The underlying frustration with Microsoft and its seemingly endless upgrade cycles has more to do with our well-founded resistance to learn and pay for innovations that we haven’t asked for, and don’t really need. Almost everything I value in my current computer was available on my trusty old Macintosh SE: word processing, access to text and email over the Internet, and desktop publishing. Most of us could get by quite nicely with the first computer and operating system we ever used.

In fact, though we have barely begun to tap the power of the computers we already own, countless research dollars are being spent devising bigger and better systems and programs. It is not human passion for innovation that is driving this effort, or even the force of technology itself, but economics.

Capitalist economies are dependent on an expansion of the Gross National Product in order to thrive. There is no such thing as enough. Since most businesses (and nations) are funded with credit, economies and corporations must grow just to maintain their ground. For stock prices to rise, companies must earn more money each year, and this rate of growth must accelerate. Simply stated, we must produce and consume more stuff every quarter to keep the economic engine churning.

Keeping stores open seven days a week and encouraging two-wage-earners per family, while serving many cultural functions, also served to increase the amount of overall production and consumption, and led to a corresponding revival of the economies where these changes occurred. The technology industry is ideally poised to provide us with a similar burst of economic activity. But at what cost?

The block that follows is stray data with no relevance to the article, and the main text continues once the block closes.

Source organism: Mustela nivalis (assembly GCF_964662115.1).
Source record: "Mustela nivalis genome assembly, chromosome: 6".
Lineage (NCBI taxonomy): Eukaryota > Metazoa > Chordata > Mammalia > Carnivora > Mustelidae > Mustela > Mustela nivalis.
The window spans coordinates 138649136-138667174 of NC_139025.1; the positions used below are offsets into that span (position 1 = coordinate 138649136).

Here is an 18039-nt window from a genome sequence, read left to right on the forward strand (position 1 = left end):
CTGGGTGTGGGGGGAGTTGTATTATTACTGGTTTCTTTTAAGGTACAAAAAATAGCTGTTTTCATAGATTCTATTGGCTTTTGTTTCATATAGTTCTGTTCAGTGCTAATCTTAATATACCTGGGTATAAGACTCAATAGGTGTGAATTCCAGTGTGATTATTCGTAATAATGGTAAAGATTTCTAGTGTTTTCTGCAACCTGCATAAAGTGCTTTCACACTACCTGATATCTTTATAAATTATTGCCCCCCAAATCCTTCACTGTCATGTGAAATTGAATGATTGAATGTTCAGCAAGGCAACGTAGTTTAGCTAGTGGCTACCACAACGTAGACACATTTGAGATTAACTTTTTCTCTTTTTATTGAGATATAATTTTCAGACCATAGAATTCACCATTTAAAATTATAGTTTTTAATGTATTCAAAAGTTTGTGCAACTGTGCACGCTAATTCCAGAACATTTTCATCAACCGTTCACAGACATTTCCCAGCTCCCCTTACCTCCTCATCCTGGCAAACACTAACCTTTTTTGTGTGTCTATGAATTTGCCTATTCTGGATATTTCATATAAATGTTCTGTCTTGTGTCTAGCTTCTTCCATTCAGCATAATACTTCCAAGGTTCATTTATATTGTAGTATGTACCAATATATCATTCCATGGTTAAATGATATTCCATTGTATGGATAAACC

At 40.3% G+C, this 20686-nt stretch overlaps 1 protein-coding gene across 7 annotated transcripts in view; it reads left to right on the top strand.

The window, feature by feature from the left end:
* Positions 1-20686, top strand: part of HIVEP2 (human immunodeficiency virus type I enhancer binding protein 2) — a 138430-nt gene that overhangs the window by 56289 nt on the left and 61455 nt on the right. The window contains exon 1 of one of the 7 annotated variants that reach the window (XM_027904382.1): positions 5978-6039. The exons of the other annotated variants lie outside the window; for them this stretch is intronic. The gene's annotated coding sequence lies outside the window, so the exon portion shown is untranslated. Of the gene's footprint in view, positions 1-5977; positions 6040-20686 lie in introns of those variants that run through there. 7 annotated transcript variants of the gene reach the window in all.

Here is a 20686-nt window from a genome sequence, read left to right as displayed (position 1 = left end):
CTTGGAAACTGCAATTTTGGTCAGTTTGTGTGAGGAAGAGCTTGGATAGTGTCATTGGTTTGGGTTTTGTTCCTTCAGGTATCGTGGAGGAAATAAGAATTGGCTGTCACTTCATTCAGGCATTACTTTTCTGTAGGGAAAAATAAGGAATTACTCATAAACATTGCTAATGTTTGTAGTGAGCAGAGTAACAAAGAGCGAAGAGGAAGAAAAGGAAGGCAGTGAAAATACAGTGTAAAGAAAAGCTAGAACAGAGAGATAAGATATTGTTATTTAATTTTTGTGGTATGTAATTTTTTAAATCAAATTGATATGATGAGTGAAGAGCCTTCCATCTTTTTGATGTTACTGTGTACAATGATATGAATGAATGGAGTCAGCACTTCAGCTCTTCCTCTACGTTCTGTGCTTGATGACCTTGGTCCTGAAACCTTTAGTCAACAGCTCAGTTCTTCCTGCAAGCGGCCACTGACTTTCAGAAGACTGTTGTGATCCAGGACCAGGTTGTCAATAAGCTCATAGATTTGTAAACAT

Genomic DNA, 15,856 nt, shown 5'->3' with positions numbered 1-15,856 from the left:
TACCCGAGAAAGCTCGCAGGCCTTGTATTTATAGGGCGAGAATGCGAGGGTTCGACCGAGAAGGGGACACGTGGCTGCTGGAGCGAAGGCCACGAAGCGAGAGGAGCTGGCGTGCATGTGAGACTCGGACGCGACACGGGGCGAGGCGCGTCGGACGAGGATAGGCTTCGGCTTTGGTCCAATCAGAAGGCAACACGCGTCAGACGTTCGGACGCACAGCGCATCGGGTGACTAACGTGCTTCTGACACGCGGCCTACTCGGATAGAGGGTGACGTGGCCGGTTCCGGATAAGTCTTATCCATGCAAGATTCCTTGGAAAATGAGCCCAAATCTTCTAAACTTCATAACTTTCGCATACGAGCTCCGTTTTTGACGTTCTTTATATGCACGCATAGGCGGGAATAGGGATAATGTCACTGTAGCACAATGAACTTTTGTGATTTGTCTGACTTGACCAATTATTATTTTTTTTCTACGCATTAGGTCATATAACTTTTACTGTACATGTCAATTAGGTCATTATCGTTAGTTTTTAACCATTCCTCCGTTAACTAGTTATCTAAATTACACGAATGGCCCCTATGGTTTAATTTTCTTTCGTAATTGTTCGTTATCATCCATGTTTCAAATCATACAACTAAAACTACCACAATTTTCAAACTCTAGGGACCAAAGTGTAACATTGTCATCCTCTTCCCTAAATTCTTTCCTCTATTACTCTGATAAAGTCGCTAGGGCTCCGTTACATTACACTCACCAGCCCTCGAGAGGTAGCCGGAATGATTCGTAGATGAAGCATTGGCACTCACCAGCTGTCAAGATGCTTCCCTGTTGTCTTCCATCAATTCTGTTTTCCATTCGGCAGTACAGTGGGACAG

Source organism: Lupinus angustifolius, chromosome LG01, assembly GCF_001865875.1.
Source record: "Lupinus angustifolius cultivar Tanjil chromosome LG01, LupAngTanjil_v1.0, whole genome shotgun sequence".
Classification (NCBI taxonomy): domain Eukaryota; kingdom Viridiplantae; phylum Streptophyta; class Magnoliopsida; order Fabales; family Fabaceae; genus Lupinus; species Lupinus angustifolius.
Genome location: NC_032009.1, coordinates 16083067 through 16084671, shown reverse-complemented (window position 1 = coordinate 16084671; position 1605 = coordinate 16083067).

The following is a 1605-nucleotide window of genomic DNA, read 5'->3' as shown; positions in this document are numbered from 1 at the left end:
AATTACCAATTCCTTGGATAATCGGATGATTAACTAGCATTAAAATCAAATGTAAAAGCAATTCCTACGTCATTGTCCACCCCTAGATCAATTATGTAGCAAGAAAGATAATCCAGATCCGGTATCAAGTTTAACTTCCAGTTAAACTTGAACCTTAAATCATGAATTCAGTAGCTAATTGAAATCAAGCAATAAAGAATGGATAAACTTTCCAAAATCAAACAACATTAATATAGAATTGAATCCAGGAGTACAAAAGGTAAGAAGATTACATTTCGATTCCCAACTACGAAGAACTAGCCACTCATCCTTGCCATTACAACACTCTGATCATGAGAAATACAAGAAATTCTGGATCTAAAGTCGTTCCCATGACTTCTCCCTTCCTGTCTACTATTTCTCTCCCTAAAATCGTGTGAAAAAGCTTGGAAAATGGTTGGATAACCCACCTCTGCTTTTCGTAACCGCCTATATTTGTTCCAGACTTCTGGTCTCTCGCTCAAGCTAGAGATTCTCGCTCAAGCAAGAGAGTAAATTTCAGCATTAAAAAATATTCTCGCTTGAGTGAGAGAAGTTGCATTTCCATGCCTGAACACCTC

Technology increases the surface area of possible commodified exchange. We can buy more things more quickly online than we can at a shopping center. We can also supply and produce many goods more efficiently. It seems to me, however, that the main thing we are designing, building, buying, and discussing on these machines is more of the machines themselves.

The leisure time we spend online can be extremely enriching, but it can also feel like work. Downloading and installing a new upgrade is work. Learning to use a new browser or email program requires effort. But our willingness to do so is what keeps the software companies alive.

As a technology journalist, I find myself needing to stay up-to-date as part of my job. To write an article about the latest upgrades, I need to earn enough money to buy and use them. Sometimes I wonder if I’m writing technology pieces merely to pay for the technology I’ll be writing about in my next piece.

I’m no luddite, but I have a sneaking suspicion that I’m not the only advocate of technology who feels he is often more in service to his machines than they are to him.

My next door neighbor never learned to program his VCR. To him, it was an innovation that tested his willingness to adapt to change, and lost. When those of us keeping the computer revolution in business decide that we just don’t feel like adapting to any more “improvements,” a little anti-trust suit will be least of Bill Gates’ worries.